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How Climate Change is Already Affecting the World's Major Cities

<p>More heat waves and stronger storms are among the climate change risks being experienced by city governments across the world.</p>

As the U.S. sees increased severity and frequency of hurricanes and tornadoes, there is perhaps no timelier reminder that the world's cities face devastating impacts from climate change.

More hot days and heat waves, more intense rainfall, bigger and stronger storms and floods -- these are the climate change risks most frequently reported by city governments in a new report by the Carbon Disclosure Project (CDP). This new report details how the world's largest city governments -- the cities of the C40 Cities Climate Leadership Group -- are tackling climate change.

Nearly all of the cities reporting to CDP consider themselves at risk from climate change, and 43 percent said they are already dealing with the immediate effects in their cities. The implications for buildings, infrastructure, energy supply, water availability and human health are significant.

Jakarta, when hit by floods in 2007, for example, experienced a total financial loss of US$879 million, and more than 200,000 refugees. In Rio de Janeiro, Brazil, intense rainfall in 2010 damaged infrastructure and affected waste management, transportation and communications, while spreading disease in flooded areas. New Orleans is still dealing with the impacts of Hurricane Katrina and the large number of blighted properties that it left in its wake.

What of future risks? New Orleans will lose significant parts of the city from sea level rises should climate change continue on its current path. In Karachi, Pakistan, 60 percent of residents live in slum areas and do not have the adequate facilities to sustain the heat waves. In Lagos, Nigeria, unmitigated climate change will displace residents as a result of flooding, cause water shortages due to salt water intrusion, compound problems with waste management and human health and stress.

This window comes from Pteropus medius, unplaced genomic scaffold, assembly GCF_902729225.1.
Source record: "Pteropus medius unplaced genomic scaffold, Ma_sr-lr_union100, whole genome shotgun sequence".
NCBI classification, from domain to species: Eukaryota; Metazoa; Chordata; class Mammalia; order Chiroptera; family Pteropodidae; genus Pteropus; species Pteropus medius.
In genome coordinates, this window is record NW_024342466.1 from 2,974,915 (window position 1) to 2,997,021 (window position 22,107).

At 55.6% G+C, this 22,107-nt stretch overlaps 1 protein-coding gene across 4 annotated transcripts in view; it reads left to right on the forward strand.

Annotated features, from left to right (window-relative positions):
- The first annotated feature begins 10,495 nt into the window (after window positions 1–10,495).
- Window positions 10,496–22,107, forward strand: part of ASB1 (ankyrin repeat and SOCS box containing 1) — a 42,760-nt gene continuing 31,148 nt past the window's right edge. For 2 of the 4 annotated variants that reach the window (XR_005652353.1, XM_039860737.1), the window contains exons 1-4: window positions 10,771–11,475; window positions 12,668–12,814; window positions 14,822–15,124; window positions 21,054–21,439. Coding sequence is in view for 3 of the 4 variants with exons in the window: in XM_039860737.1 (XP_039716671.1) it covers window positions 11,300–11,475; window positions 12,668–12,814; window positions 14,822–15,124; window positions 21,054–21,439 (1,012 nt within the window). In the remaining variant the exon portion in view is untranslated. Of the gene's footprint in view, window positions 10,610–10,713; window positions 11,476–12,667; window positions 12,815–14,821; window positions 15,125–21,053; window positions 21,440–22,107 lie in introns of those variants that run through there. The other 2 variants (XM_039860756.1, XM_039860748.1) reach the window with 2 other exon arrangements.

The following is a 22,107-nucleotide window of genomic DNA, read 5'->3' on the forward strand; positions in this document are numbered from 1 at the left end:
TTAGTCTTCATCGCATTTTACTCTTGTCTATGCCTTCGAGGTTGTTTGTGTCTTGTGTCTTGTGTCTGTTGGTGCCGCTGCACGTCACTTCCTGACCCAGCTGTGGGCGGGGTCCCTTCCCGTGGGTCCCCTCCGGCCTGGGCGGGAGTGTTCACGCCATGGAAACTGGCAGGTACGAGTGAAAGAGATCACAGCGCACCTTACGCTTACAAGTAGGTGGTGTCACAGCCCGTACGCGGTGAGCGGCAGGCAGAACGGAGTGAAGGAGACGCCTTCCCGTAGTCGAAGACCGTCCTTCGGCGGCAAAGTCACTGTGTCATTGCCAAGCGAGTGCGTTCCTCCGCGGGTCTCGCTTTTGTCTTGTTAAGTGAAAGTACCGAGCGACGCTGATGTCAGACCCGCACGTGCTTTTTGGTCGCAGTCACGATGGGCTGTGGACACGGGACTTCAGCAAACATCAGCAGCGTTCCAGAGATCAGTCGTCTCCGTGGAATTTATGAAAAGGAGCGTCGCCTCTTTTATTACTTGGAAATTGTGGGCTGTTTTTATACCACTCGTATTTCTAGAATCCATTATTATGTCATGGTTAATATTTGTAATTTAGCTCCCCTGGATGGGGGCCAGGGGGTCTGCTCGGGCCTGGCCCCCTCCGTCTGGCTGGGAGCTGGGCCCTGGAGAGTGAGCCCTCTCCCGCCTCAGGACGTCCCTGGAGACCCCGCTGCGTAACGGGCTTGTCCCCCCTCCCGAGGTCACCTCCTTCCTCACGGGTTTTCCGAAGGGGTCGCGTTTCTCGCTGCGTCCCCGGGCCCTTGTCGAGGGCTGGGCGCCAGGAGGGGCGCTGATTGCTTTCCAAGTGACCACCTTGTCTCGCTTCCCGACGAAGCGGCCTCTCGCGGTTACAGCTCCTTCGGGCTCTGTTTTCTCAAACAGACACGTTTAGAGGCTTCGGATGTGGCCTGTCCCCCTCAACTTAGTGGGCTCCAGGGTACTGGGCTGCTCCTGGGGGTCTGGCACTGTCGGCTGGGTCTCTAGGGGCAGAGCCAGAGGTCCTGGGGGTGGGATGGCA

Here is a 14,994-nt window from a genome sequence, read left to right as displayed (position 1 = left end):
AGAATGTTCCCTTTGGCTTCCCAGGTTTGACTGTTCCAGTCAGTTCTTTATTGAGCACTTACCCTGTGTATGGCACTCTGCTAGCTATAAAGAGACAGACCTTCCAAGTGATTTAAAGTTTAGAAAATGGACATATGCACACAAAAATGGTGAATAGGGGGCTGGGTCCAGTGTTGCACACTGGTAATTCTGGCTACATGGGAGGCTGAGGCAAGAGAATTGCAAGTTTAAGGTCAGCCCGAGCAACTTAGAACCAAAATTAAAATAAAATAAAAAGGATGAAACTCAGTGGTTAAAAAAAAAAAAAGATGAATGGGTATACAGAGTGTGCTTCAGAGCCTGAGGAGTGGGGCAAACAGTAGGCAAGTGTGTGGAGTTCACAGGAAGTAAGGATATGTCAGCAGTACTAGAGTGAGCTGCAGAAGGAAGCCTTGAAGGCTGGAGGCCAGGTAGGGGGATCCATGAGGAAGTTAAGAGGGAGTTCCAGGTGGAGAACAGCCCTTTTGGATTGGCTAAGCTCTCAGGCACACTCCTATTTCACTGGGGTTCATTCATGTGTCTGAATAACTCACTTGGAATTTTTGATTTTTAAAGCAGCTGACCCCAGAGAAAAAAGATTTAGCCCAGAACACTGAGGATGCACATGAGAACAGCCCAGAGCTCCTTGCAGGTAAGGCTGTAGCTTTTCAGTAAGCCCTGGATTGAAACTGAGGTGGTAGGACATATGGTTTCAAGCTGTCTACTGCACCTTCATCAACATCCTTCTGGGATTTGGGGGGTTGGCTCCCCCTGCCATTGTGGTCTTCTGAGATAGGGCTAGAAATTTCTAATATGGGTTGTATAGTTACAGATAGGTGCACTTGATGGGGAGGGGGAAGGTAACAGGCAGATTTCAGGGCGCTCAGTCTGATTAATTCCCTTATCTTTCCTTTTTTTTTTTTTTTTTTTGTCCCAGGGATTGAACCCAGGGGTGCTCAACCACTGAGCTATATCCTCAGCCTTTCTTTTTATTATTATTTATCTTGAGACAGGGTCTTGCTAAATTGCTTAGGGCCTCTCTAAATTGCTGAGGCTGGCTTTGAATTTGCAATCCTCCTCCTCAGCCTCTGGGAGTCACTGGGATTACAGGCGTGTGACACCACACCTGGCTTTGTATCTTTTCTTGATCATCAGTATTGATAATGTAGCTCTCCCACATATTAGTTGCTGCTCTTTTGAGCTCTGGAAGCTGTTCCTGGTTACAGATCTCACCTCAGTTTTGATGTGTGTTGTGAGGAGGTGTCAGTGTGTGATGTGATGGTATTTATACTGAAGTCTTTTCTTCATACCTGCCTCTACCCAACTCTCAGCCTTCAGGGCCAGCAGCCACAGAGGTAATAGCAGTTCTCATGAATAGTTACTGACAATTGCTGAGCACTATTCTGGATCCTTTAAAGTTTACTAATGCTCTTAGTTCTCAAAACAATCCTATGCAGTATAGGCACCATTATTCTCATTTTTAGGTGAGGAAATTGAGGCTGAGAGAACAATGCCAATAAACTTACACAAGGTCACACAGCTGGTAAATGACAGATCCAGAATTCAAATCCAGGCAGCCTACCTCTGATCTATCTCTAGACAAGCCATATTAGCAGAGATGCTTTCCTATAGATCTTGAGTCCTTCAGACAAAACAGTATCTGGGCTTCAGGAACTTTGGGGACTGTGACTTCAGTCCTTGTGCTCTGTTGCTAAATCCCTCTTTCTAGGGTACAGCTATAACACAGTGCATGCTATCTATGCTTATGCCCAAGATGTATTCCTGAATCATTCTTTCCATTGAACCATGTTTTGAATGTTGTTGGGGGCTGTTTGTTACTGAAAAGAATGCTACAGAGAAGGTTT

The consideration of climate-related risk will also play an increasing role in businesses' location decisions. Seventy-nine percent of cities reporting to CDP believe that the physical impacts of climate change could directly or indirectly threaten the ability of local businesses to operate successfully. As cities grow, maintaining safe, resilient environments for people and business will be increasingly important.

The high number of cities demonstrating awareness of the potential dangers from local climate impacts are taking a crucial step on the road to climate resilience. It is only from awareness of where a city is at its most vulnerable, or where it has the potential to make energy efficiency savings, for example, that steps to management can be most effectively taken. Twenty-three cities revealed to CDP that they have plans to increase their resilience by protecting infrastructure, business sectors and citizens against extreme weather events. Seven out of 10 North American cities reporting to CDP are among these.

City governments sit at a critical climate change nexus for several reasons. They are responsible for large amounts of greenhouse gas emissions (GHG). Their populations and infrastructure are immensely vulnerable to the damaging effects of catastrophic storms, sea level rises and warming temperatures. They are often also well positioned to act quickly due to their governmental structures. As such, a number of cities have pioneered extraordinary approaches to GHG reduction and climate resilience.

As New York City Mayor and C40 Chair, Michael R. Bloomberg states in the CDP report, "There is no single solution for confronting global climate change. Still, the best scientific data tells us that it is long past time to address this challenge, and that cities must lead the way."

Image CC licensed by Flickr user Burning Image.

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